The market for electric trucks is just starting to take shape but Nikola and Tesla are making moves to position themselves as key players in clean commercial vehicles: Nikola is getting a new CEO with extensive automotive experience as it ramps up production and Elon Musk has claimed his long-delayed Tesla Semi will finally arrive this year.
Nikola CEO Mark Russell, who’s led the Phoenix-based company since its 2020 public listing, will retire at the end of this year and be succeeded by Michael Lohscheller, who also became its president on Wednesday. Lohscheller, an auto industry veteran who previously led German automaker Opel and was, briefly, CEO of Vinfast, a Vietnamese EV startup, also joined Nikola’s board. He started at the company in February and helped oversee the start of production of battery-powered Tre BEV semis earlier this year.
With financial and technical backing from Bosch and European commercial vehicle maker IVECO, Nikola beat Tesla to market with its electric Tre truck that goes about 350 miles per charge. Early customers include companies hauling cargo in and out of the sprawling Ports of Los Angeles and Long Beach, and the vehicles currently qualify for generous incentives California offers for nonpolluting big rigs worth up to $120,000.
Nikola is starting with batteries but sees hydrogen as a more compelling option for longer-range routes of more than 500 miles, as hydrogen fuel cell systems can be refueled faster and are lighter than the multiton battery packs Tesla will likely use in its Semi. Musk is a well-known hydrogen critic (though he’s used the energy-rich fuel to launch SpaceX rockets).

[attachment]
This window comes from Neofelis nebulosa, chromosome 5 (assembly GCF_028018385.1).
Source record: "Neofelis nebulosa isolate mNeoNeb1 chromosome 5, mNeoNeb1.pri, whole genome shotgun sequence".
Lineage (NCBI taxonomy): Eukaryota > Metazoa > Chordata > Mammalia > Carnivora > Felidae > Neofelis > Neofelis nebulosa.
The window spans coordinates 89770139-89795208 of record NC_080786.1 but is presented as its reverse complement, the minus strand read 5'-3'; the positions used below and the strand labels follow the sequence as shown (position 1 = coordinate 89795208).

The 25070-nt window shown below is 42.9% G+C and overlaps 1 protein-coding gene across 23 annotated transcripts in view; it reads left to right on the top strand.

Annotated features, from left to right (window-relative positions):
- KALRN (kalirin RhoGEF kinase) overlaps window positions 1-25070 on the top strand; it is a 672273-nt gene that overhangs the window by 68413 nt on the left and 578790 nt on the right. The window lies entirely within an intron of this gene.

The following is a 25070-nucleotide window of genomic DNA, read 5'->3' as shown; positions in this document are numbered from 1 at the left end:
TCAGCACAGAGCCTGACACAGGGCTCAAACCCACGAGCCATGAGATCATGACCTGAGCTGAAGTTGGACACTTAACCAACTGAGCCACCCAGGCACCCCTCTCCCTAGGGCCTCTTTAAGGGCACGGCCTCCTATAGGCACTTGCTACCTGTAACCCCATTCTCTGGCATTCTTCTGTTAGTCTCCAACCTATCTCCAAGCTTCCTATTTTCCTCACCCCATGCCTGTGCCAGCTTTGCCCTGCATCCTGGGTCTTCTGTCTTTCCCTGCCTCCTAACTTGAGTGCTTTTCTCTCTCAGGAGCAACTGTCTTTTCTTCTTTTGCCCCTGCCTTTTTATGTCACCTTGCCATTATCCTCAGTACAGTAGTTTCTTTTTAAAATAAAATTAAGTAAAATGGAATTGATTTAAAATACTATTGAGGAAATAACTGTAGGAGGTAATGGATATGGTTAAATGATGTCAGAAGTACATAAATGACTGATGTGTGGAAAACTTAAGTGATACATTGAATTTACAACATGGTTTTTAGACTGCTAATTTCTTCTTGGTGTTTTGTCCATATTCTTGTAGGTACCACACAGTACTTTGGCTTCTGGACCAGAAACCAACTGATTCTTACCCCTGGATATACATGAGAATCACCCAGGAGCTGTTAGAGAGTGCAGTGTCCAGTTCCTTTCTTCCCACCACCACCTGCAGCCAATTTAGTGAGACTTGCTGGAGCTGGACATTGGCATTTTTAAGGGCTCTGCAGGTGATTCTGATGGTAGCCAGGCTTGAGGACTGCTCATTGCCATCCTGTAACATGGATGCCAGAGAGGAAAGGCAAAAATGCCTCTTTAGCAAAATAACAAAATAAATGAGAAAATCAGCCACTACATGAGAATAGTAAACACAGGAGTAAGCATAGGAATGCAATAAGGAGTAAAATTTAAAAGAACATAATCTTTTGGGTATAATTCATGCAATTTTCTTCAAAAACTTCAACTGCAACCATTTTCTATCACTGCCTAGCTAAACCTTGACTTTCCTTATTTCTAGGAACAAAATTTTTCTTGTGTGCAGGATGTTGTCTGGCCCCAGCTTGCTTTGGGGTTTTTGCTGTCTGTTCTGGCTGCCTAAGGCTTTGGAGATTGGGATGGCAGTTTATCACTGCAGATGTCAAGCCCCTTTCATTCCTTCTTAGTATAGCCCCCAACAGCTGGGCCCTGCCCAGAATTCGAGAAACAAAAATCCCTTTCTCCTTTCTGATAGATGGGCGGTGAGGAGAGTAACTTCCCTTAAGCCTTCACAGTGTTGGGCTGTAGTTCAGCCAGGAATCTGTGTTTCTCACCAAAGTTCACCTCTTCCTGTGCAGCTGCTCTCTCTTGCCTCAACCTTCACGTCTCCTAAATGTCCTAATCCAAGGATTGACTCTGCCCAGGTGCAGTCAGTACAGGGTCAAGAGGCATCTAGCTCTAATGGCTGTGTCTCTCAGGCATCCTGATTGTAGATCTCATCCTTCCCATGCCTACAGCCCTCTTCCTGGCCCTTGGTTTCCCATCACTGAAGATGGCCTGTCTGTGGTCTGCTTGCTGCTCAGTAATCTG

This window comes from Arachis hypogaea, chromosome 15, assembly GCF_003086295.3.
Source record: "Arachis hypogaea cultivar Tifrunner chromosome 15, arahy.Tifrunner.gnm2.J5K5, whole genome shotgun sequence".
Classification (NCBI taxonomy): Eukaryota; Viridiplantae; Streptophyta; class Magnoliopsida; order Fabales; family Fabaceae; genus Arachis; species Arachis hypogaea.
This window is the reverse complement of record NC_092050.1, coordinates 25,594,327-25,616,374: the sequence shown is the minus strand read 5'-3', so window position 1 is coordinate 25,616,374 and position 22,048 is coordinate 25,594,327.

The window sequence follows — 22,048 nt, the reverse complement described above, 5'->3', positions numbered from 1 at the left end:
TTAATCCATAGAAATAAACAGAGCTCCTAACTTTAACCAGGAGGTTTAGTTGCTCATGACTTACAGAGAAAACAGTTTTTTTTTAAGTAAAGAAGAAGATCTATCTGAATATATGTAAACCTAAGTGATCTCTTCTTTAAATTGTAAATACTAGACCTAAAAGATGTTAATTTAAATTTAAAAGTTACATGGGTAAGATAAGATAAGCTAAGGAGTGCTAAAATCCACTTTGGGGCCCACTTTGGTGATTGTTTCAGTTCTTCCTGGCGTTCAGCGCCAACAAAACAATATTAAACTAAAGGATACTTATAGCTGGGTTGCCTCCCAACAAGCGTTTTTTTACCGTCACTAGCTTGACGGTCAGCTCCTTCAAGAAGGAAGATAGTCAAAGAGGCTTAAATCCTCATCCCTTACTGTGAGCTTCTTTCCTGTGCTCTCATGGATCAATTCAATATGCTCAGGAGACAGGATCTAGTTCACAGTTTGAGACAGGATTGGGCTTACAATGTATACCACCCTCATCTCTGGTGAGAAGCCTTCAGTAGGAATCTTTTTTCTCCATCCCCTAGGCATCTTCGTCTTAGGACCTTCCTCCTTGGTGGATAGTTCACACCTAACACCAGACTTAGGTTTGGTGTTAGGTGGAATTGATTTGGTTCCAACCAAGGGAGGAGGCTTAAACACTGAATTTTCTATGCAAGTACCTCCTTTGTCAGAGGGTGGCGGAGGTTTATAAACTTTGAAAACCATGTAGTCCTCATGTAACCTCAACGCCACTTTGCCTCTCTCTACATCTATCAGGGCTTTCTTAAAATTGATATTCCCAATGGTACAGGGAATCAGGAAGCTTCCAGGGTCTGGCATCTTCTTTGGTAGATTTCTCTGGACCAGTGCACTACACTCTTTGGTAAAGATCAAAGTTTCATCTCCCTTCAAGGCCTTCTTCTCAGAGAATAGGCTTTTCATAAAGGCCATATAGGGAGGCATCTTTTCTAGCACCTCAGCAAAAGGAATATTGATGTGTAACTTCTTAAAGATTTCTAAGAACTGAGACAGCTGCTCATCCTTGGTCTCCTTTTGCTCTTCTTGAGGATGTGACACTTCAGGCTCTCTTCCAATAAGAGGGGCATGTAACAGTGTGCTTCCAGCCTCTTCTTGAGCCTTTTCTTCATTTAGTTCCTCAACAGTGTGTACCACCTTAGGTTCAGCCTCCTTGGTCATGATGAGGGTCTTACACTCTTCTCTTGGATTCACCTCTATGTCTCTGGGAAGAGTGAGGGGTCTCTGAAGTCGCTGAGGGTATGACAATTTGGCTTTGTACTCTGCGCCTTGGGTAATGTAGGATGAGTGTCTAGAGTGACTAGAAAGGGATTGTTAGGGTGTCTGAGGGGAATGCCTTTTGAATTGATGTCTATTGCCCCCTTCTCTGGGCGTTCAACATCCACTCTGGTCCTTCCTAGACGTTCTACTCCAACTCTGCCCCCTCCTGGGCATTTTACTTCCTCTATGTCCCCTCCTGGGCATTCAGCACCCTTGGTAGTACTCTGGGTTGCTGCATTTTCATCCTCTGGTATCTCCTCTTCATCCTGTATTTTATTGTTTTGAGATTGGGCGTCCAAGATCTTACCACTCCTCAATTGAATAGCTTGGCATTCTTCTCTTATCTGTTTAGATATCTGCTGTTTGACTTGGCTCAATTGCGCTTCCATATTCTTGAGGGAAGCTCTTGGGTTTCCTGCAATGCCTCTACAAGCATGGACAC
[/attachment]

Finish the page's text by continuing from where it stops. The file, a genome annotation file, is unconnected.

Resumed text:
Tesla’s billionaire CEO unexpectedly tweeted late Tuesday that his big rig, initially planned to arrive in 2019, is coming soon.
“Tesla 500 mile range Semi Truck starts shipping this year, Cybertruck next year,” the mercurial billionaire tweeted, providing no additional details about specific timing or price.
The company has claimed that it has received thousands of pre-orders for the model, though tight battery supplies had pushed its likely launch back to 2023. Given Musk’s uneven track record when it comes to the timing and price of new Tesla models, many initial Tesla Semi customers will likely be seeking considerably more information about when they can expect delivery. Tesla didn’t respond to a request for comment.
Moves by Nikola and Tesla also come as new legislation making its way through Congress is expected to expand federal support for U.S. production of batteries, hydrogen and fueling infrastructure to help wean the transportation industry off of carbon-spewing fuels linked to climate change.
Nikola’s leadership change appears to be part of its attempt to move past a rocky period and share-price plunge triggered by founder and former CEO Trevor Milton’s indictment by federal prosecutors for making fraudulent statements to investors. Milton has denied the charges. His trial is currently scheduled to start next month. Nikola settled an investigation with the Securities and Exchange Commission related to Milton’s public comments last year, agreeing to pay a $125 million fine to put the matter behind it, while admitting no wrongdoing.
Under Russell, one of Nikola’s biggest individual shareholders, the company refocused its strategy solely on designing and building battery- and hydrogen-powered trucks and setting up a network of hydrogen fuel stations to support them. He also cut Milton’s pet projects, including an electric pickup, ATV, watercraft and off-road military vehicle. The company’s new factory in Coolidge, Arizona, started building battery-powered trucks in April and hydrogen fuel cell models may start to ship in late 2023.
This month Russell also announced that Nikola was acquiring battery supplier Romeo Power in an all-stock deal worth $144 million and received approval from investors to offer up to 200 million new shares to raise additional funds. He’ll remain on its board after he steps down on December 31, the company said.